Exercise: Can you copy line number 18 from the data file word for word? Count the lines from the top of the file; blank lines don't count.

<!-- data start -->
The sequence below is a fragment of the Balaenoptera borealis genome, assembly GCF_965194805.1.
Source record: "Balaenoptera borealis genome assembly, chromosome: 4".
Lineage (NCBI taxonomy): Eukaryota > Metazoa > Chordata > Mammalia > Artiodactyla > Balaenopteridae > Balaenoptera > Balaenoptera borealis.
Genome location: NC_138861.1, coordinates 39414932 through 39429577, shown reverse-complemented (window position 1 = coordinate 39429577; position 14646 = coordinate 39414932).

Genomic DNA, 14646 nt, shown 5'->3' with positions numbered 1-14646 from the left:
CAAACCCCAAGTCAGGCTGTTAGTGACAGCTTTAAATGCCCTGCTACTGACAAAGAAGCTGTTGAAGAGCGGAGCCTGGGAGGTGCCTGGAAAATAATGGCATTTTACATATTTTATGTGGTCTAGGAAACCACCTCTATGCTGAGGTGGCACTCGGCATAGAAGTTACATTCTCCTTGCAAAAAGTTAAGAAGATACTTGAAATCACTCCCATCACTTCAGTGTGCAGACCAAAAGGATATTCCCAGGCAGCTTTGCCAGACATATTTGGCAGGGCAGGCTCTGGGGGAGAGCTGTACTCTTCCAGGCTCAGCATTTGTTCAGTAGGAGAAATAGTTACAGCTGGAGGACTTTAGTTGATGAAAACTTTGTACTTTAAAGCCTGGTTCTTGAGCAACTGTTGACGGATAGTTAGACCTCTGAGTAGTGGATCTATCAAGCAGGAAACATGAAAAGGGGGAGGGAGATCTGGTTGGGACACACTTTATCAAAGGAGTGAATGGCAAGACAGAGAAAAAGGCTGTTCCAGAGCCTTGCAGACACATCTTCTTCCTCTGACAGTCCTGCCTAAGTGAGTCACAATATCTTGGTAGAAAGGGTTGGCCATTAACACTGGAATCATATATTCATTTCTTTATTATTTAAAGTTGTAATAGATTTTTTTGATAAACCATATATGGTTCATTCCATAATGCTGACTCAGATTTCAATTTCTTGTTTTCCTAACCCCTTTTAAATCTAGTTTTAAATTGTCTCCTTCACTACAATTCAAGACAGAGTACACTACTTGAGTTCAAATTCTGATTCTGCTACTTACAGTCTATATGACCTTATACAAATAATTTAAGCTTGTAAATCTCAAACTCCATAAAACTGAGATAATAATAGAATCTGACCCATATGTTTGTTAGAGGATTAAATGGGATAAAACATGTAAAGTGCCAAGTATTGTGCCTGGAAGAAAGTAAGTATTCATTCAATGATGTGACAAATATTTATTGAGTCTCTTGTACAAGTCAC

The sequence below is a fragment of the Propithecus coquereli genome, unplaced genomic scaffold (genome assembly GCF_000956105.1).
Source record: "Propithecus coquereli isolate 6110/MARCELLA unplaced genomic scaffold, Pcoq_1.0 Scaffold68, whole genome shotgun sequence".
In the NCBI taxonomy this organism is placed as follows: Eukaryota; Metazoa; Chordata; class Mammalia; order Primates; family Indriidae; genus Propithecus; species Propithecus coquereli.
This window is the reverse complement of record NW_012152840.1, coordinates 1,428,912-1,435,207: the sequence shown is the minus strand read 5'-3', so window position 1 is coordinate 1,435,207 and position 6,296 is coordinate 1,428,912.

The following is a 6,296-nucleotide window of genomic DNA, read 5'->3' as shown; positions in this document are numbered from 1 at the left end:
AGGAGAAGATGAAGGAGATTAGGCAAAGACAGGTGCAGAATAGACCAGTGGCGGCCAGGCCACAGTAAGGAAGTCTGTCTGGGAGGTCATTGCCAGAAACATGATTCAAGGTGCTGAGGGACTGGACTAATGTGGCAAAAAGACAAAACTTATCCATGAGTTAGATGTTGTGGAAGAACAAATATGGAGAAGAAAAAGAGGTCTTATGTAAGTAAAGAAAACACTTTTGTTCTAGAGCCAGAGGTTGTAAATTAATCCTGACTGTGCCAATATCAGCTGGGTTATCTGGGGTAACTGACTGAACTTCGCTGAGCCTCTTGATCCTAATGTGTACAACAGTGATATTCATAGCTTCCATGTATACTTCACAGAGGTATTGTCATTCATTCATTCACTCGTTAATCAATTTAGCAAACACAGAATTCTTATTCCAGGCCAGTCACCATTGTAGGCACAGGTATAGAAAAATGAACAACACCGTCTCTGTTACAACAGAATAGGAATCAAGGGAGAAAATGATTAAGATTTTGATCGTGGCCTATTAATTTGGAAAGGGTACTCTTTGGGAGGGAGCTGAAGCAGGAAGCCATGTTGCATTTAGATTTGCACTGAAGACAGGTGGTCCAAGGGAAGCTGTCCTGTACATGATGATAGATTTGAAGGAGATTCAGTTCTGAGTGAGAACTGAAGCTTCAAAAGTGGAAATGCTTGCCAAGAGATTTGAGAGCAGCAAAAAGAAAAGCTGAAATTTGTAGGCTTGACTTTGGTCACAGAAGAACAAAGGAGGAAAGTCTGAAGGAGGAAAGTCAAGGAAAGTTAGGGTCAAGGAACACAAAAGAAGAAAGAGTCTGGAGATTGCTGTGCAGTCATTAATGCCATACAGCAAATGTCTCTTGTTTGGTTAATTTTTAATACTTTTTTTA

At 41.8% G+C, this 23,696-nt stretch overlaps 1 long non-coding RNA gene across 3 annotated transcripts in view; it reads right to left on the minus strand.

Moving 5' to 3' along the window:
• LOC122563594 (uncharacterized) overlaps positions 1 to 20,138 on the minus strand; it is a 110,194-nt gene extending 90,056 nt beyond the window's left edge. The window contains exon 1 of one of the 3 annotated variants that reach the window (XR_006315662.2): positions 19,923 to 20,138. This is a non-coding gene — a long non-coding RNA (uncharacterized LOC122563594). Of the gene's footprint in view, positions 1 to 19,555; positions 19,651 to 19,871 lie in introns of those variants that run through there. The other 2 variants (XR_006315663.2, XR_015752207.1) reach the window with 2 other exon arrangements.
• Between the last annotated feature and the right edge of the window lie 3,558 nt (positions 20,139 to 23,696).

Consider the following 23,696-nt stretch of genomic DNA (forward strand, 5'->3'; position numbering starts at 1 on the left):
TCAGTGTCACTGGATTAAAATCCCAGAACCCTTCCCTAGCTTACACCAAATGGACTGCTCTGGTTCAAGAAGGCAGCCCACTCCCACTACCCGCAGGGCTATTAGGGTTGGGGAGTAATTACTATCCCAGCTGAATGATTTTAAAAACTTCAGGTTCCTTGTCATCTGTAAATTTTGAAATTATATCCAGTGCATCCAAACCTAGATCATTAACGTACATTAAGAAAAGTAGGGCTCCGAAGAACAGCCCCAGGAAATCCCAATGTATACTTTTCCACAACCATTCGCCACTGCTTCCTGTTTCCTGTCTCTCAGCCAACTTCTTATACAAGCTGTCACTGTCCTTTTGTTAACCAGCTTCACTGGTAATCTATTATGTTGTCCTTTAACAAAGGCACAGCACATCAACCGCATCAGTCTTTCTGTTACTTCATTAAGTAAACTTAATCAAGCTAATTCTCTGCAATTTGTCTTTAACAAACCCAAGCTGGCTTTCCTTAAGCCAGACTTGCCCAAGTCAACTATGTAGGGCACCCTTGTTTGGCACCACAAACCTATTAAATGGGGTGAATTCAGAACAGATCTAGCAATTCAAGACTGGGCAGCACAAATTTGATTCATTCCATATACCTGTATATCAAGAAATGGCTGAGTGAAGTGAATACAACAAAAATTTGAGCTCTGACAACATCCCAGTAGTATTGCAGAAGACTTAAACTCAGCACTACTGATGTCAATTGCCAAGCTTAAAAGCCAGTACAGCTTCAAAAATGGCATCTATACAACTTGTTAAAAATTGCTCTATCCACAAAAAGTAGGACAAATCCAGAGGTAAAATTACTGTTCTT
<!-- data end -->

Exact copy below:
TCAGTGTCACTGGATTAAAATCCCAGAACCCTTCCCTAGCTTACACCAAATGGACTGCTCTGGTTCAAGAAGGCAGCCCACTCCCACTACCCGCAGGGCTATTAGGGTTGGGGAGTAATTACTATCCCAGCTGAATGATTTTAAAAACTTCAGGTTCCTTGTCATCTGTAAATTTTGAAATTATATCCAGTGCATCCAAACCTAGATCATTAACGTACATTAAGAAAAGTAGGGCTCCGAAGAACAGCCCCAGGAAATCCCAATGTATACTTTTCCACAACCATTCGCCACTGCTTCCTGTTTCCTGTCTCTCAGCCAACTTCTTATACAAGCTGTCACTGTCCTTTTGTTAACCAGCTTCACTGGTAATCTATTATGTTGTCCTTTAACAAAGGCACAGCACATCAACCGCATCAGTCTTTCTGTTACTTCATTAAGTAAACTTAATCAAGCTAATTCTCTGCAATTTGTCTTTAACAAACCCAAGCTGGCTTTCCTTAAGCCAGACTTGCCCAAGTCAACTATGTAGGGCACCCTTGTTTGGCACCACAAACCTATTAAATGGGGTGAATTCAGAACAGATCTAGCAATTCAAGACTGGGCAGCACAAATTTGATTCATTCCATATACCTGTATATCAAGAAATGGCTGAGTGAAGTGAATACAACAAAAATTTGAGCTCTGACAACATCCCAGTAGTATTGCAGAAGACTTAAACTCAGCACTACTGATGTCAATTGCCAAGCTTAAAAGCCAGTACAGCTTCAAAAATGGCATCTATACAACTTGTTAAAAATTGCTCTATCCACAAAAAGTAGGACAAATCCAGAGGTAAAATTACTGTTCTT